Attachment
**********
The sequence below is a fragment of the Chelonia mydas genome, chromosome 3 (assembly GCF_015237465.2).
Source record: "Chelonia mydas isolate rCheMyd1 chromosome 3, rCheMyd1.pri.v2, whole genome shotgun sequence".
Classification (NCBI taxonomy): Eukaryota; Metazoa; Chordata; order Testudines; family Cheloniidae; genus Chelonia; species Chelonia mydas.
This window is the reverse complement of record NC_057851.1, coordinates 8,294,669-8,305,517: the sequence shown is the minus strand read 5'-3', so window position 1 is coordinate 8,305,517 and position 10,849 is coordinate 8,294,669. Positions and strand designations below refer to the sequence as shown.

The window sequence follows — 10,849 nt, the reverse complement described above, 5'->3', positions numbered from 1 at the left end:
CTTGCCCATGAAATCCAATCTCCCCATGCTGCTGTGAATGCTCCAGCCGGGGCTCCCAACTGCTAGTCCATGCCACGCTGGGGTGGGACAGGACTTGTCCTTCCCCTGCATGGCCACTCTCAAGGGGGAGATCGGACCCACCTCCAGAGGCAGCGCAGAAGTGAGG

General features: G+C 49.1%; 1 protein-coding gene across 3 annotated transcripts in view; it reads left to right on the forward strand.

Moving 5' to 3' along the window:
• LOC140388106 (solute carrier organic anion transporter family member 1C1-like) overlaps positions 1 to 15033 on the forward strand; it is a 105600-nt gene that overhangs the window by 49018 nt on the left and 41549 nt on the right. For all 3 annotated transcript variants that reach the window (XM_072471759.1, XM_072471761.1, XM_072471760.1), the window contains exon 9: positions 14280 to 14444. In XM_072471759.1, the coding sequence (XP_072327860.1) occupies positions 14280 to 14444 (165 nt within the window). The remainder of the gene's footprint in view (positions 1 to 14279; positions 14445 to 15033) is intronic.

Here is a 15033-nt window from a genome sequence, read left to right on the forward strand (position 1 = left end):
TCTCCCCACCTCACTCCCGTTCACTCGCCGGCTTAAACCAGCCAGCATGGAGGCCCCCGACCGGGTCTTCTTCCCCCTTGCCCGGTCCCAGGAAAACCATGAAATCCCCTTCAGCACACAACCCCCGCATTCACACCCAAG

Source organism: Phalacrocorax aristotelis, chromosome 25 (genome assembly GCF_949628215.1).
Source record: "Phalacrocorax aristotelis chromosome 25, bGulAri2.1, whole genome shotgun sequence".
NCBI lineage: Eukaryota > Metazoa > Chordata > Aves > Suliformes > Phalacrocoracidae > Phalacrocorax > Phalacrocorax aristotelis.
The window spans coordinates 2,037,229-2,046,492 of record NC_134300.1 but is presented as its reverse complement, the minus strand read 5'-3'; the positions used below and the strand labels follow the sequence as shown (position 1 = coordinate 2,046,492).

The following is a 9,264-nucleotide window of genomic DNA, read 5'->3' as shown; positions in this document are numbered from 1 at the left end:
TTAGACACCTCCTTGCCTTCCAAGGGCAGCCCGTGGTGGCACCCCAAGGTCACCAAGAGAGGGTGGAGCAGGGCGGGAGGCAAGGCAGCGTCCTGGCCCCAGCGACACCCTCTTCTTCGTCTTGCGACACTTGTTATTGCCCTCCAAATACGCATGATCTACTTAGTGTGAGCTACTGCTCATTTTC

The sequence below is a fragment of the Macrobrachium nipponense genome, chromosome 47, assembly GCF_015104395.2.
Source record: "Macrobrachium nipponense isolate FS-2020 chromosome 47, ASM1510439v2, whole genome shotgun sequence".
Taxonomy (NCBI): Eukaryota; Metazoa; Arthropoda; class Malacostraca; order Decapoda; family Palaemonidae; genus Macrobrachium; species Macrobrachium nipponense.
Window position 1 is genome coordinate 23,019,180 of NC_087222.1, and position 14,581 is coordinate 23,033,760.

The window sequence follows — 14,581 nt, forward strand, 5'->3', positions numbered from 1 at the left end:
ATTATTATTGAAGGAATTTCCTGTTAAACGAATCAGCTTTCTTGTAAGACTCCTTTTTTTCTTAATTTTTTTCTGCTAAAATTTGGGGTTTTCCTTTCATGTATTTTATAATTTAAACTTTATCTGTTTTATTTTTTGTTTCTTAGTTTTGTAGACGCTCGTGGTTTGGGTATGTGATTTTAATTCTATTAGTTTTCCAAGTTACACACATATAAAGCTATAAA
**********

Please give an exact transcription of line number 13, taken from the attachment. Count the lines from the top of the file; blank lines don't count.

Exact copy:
Source record: "Phalacrocorax aristotelis chromosome 25, bGulAri2.1, whole genome shotgun sequence".